Last week my sister said, “I’m going to die in 21 days.” If someone tells you they will be dying in three weeks, they’re either planning their own suicide or their doctor has told them this is how much time they have left as a result of their terminal illness. My sister does not have a terminal illness. She has breast cancer, with some viable choices that could extend her life for who knows how many years, but definitely more than three weeks. She has chosen to not take them.
I’m ready for the next adventure, she tells me. But she doesn’t ask if I’m ready.
Her oncologist, who has three medical degrees, is the most unconventional M.D. I’ve ever heard of. Four years ago when she was first diagnosed and she couldn’t decide whether to go the radiation and chemo route, he suggested she fly down to Telum, Mexico, and meditate with the ancients. You will come home with clarity, he said. And she did. I would rather have quality of life, not quantity, she said. No drugs.
He put her on a strict diet of no sugar (cancer, he said, thrives on sugar), no dairy, no wheat, among many other alternative remedies. And within two years, two of the tumors disappeared completely, and the third one had shrunk considerably in size. With her life force renewed, she had energy for her 10 grandchildren, her many friends, and her painting.
She published a book, went on a book-signing tour, did readings, and kept her job as a nondenominational minister.
Last year, when she turned 84, the tumor that hadn’t quite disappeared began growing again. She was experiencing severe pain, and her doctor asked her what she wanted to do this time. She said, “I think I want to eat whatever I want and have as much joy with the time I have left.” Family members and friends had lists of ideas and doctors and protocols, arguments about why she should stay with us as long as there was a possibility of her survival.
Her response was, “I’m done with this part of my journey. I’ve had an amazing life. My kids are all settled. My grandkids have been launched. I have no outstanding issues, no unresolved story lines, no unfinished business. I feel complete and at peace.”
I kept quiet.
Because her argument was hard to argue with.
My sister and I FaceTime almost every day, and it has been fun watching her savor her beloved croissant with gobs of the forbidden cream cheese, listen to her describe the delicious soup she made that morning, read me a poem she had written years ago that she had just found in her files. She calls me late at night, animated about a film she just finished watching. You have to get it, she says, it’s on Netflix.
Is this the profile of a person who’s going to die in three weeks?
“How are you doing?” my husband asks me. How am I doing? It’s the question I keep asking myself. If my sister were lying in bed, weak and weeping, I’d be getting on a plane, sobbing in public, and jumping into bed with her. But she’s as alive as anyone.
My teacher, Ram Dass, tells a story of his disembodied friend Emmanuel. Ram Dass had said, Emmanuel, I am meditating every day, trying to be conscious, become a better listener, practicing moderation. Why does s___ still happen to me? And Emmanuel said, Ram Dass, you’re at the University of Life. Take the curriculum.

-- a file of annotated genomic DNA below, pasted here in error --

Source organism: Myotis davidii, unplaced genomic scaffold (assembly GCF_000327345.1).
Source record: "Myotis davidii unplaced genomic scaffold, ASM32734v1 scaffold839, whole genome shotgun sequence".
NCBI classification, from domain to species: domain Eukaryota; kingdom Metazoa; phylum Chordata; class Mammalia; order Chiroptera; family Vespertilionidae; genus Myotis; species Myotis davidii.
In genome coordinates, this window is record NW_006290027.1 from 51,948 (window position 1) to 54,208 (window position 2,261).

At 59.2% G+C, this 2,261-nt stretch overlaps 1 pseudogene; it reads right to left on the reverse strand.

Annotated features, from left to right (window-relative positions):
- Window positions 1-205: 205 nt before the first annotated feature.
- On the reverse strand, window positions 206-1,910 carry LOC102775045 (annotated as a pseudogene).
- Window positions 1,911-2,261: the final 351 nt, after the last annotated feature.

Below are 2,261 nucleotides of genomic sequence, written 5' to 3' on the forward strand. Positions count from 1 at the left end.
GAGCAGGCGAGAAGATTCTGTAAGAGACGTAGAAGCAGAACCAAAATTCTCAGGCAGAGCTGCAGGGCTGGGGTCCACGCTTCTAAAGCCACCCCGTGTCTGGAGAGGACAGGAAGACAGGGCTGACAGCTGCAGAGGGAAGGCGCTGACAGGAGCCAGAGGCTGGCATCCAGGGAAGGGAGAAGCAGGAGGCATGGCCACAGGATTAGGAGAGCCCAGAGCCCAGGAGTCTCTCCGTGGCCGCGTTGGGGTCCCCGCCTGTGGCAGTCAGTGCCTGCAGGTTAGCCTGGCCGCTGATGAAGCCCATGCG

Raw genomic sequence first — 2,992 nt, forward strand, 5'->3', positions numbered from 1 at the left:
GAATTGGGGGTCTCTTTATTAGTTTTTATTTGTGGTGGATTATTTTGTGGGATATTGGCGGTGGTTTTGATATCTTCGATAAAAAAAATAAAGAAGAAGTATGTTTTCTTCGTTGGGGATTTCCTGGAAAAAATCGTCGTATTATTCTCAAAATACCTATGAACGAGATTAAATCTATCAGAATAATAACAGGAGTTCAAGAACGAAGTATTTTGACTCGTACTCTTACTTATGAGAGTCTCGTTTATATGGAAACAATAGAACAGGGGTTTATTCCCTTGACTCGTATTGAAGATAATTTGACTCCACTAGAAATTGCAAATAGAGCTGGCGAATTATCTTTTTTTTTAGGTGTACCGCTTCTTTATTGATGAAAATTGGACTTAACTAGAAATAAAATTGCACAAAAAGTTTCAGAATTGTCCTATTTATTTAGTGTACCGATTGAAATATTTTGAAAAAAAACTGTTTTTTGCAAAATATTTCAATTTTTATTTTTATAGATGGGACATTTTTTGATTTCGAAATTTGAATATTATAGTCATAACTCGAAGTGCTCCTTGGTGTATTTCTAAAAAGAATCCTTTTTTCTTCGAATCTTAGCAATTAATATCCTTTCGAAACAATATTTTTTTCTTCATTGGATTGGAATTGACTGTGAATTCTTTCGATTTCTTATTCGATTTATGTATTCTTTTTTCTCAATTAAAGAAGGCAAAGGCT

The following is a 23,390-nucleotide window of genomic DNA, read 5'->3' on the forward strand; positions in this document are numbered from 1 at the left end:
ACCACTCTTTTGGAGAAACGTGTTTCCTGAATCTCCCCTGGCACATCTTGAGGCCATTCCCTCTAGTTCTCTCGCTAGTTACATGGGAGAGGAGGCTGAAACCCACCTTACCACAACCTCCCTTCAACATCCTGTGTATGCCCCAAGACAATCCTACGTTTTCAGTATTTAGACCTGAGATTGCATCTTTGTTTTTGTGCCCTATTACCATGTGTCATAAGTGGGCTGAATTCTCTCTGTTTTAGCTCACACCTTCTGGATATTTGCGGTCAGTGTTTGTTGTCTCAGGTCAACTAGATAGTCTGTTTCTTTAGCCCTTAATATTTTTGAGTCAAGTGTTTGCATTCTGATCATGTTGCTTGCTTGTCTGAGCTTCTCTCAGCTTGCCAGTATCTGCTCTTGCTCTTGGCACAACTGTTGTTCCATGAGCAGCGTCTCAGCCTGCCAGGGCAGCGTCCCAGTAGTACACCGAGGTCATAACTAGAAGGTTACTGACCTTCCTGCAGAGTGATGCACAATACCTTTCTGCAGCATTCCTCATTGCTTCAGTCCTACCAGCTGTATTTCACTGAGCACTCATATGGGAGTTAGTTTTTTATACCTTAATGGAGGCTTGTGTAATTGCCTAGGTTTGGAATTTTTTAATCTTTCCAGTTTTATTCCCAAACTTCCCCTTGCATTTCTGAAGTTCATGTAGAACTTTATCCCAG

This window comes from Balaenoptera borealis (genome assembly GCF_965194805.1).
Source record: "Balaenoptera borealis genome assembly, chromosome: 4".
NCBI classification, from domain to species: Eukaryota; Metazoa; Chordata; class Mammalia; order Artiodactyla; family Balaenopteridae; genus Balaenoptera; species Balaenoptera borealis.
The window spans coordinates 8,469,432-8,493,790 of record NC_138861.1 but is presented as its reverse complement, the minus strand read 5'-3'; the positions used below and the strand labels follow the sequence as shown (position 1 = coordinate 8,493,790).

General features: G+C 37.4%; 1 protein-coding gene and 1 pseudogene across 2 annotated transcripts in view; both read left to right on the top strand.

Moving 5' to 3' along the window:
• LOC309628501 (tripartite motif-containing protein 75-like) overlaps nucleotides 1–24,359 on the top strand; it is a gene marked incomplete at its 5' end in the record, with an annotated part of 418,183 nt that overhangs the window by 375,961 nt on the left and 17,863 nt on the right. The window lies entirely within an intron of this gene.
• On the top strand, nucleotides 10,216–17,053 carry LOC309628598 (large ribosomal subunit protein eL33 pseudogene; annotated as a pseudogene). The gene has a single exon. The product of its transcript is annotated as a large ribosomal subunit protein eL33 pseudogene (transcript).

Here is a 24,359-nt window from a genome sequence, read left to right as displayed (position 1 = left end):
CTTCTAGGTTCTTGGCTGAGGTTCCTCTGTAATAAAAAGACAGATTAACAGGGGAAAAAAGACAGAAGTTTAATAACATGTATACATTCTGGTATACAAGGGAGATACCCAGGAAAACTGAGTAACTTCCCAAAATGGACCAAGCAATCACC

I’m reading a book by Deepak Chopra, a pioneer of integrative medicine. In “Metahuman,” his newest, he says we go way beyond our physical selves, that our bodies are an information construct, that we don’t stop at the barrier of our skin. He writes that we have no boundary, that we are constantly emitting heat and a mild electrical charge that is part of universal fields that extend into infinity. So wait. Does this mean if she dies she continues on?
I have believed in reincarnation for 45 years, when I first began reading and listening to Eastern spiritual teachers. So of course if she dies, she continues on. But I was OK with reincarnation in theory. Am I OK with it in practice?
Eckert Tolle, another great teacher, says death is just going from form to formless. That has been at the core of my understanding of death.
Can I compartmentalize and believe one thing but not want my sister to go from form to formless?
I just found out the Hebrew word for test has the word miracle right there embedded in it. נסה (pronounced Nah-sah) has as its root the word for miracle — נס (Nais).
So am I being tested? And is the miracle that I am taking my curriculum and I will pass with flying colors?
I have always written to find out what I am feeling and thinking. And this time is no different. There’s a part of me that can’t stop crying, and another part in awe at her lack of fear. She’s always been my mentor, and now once again she’s forcing me to put my money where my heart is.
Yesterday she said she was in a lot of pain but didn’t want to take the morphine the doc gave her. I said, ”Why in the world not?” And in all seriousness, she said, “It’s addicting.” There was a pause and then we both cracked up laughing.
So now I wonder if you’re thinking, wow, those Slonim sisters are a pair.
Well, actually, yes we are.
One of us is still in form and the other … well, that remains to be seen.